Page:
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Revision as of 04:06, 18 February 2009 by Toshio (talk | contribs) (Infrastructure/SOP/Release moved to Release Infrastructure SOP: Natural language title)

Infrastructure InfrastructureTeamN1.png

This SOP contains all of the steps required by the Fedora Infrastructure team in order to get a release out. Much of this work overlaps with the Release Engineering team (and at present share many of the same members). Some work may get done by releng, some may get done by Infrastructure, as long as it gets done, it doesn't matter.

Contact Information

Owner: Fedora Infrastructure Team, Fedora Release Engineering Team

Contact: #fedora-admin, #fedora-devel, sysadmin-main, sysadmin-releng group

Location: N/A

Servers: All

Purpose: Releasing a new version of Fedora



After test1 for a release ships, the following items need to be completed. *Please open a ticket for all of them individually*

  1. New website from the websites team (typically hosted at, edit to freeze the website in preparation for release updates.
  2. Verify mirror space (for all test releases as well)
  3. Release day ticket and milestone (keep a log of who is doing what and notes)
  4. Verify with rel-eng permissions on content are right on the mirrors. Don't leak.
  5. Add MirrorManager repository redirects from to-be-released version to rawhide repos. This directs pre-release users at rawhide. (final release only)
  6. Communication with Red Hat IS (Give at least 2 months notice, then reminders as the time comes near) (final release only)
  7. Infrastructure change freeze
  8. Modify wiki frontpage Common issues redirect to new release content. (final release only)
  9. Re-review Lessons Learned pages from previous release, be sure we aren't forgetting things we meant to do after the last release.
  10. Add a new version to the release in MirrorManager -

Change Freeze

The rules are simple. If we are in a pre release freeze or a full freeze, take a look at that document. If the hostname is in the freeze area, that entire host is frozen. So making global changes is also forbidden. If, for some reason, a change needs to be made, a request must go to the fedora-infrastructure-list requesting it. It will require at least two people to signoff on the change from either sysadmin-main or the releng group. Exceptions to this include:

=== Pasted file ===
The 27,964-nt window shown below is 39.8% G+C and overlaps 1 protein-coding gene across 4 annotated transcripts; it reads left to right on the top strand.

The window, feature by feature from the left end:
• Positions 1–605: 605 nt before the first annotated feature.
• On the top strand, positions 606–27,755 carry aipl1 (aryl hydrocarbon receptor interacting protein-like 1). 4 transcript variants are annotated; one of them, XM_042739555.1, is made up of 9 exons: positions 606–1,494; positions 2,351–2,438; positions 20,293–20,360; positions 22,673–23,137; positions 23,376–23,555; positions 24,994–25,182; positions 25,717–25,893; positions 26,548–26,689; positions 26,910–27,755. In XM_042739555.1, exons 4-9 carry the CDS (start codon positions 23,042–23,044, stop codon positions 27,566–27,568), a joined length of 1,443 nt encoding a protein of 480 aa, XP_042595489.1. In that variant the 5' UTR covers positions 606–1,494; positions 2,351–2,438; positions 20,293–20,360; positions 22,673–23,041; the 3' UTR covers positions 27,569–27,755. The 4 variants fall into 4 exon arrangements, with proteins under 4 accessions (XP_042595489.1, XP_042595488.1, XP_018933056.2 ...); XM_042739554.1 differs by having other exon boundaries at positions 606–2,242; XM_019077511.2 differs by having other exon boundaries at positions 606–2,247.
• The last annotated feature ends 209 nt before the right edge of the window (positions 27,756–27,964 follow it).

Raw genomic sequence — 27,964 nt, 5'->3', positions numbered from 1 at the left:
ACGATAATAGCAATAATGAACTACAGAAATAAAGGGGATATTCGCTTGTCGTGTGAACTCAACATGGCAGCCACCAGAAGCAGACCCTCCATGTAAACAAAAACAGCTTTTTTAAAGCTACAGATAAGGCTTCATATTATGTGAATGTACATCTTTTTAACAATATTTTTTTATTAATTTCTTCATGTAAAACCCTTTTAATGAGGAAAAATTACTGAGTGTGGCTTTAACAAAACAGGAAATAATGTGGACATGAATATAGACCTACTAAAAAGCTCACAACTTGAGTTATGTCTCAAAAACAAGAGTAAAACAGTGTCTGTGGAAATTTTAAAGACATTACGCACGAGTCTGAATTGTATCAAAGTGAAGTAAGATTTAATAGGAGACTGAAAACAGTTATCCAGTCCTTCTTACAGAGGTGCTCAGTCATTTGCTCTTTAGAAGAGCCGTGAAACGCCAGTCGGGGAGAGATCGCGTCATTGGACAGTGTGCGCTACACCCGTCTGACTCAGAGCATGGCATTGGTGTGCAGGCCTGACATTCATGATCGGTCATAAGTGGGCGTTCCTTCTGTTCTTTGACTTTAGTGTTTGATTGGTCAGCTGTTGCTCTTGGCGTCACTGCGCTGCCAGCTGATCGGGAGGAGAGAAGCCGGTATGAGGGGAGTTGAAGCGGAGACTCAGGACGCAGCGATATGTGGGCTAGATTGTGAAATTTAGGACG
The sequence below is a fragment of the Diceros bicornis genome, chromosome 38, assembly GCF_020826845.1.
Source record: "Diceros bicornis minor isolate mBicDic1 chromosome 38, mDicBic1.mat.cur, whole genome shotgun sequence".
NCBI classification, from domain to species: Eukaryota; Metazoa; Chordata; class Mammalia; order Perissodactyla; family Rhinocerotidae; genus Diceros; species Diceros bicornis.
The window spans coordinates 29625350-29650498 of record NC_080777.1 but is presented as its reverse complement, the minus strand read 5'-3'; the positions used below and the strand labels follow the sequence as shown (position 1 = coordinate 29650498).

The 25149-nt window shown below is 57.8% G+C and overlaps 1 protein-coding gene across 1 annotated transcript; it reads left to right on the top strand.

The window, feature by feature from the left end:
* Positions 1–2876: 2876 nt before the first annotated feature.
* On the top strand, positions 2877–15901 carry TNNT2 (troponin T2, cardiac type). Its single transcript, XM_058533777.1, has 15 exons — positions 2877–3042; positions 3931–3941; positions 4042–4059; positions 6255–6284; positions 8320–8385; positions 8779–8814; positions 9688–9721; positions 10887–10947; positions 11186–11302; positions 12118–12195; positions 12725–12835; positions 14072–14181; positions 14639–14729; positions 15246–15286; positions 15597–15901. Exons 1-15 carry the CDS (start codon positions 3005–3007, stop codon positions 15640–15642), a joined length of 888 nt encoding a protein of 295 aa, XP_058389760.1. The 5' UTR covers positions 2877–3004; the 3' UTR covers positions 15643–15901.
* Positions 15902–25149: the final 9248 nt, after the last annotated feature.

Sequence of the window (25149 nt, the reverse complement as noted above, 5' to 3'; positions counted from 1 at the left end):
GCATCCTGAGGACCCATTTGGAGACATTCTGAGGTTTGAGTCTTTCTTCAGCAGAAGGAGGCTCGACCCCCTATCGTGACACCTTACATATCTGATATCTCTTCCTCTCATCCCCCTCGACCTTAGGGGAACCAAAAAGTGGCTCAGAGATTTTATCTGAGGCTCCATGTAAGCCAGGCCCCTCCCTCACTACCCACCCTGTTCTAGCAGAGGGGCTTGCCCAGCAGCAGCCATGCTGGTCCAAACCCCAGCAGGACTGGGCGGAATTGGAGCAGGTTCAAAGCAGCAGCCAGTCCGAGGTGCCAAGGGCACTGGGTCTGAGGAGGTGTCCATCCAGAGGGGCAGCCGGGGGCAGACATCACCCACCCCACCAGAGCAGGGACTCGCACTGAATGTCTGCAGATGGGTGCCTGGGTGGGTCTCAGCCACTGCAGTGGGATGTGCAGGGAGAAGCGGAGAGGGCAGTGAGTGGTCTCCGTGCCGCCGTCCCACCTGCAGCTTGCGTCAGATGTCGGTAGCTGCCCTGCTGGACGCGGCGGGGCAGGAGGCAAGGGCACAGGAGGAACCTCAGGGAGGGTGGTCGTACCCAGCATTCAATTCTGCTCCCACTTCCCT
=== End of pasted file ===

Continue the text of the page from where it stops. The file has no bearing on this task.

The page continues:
• Planned changes as part of the release
  • Emergencies / outages

Change freezes will be sent to the fedora-infrastructure-list and begin 2 weeks before each release and the final release.

To see the latest environments map run:

sudo yum -y install
git clone git://
cd fedora-infrastructure/architecture
oodraw Environments.odg

Static / cached urls

The following URL's should be setup to be cached via a static page or with mod_cache_mem as needed. These are the links that will be hit hardest during the release.


Each one of these tasks except for the release day ticket must be completed and closed prior to the release.

Notes about release day

Release day is always an interesting and unique event. After the final sprint from test to the final release a lot of the developers will be looking forward to a bit of time away, as well as some sleep. Once Release Engineering has built the final tree, and synced it to the mirrors it is our job to make sure everything else (except the bit flip) gets done as painlessly and easily as possible.

All communication is typically done in #fedora-admin though we may start also having communications in Typically these channels are laid back and staying on topic isn't strictly enforced. On release day this is not true. We encourage people to come, stay in the room and be quiet unless they have a specific task or question releated to release day. Its nothing personal, but release day can get out of hand quick.

During normal load, our websites function as normal. This is especially true since we've moved the wiki to mod_fcgi. On release day our load spikes a great deal. During the Fedora 6 launch many services were offline for hours. Some (like the docs) were off for days. A large part of this outage was due to the wiki not being able to handle the load, part was a lack of planning by the Infrastructure team, and part is still a mystery. (There are questions as to whether or not all of the traffic was legit or a ddos.

The Fedora 7 release went much better. Some services were offline for minutes at a time but very little of it was out longer then that. The wiki crashed, as it always does. We had made sure to make the landing page static though. This helped a great deal though we did see load on the proxy boxes as spiky.

Day Prior to Release Day

Step 1 (Torrent)

Setup the torrent. All files can be synced with the torrent box (exists at duke) but just not published to the world. Verify with sha1sum. Follow the instructions on the page up to and including step 4.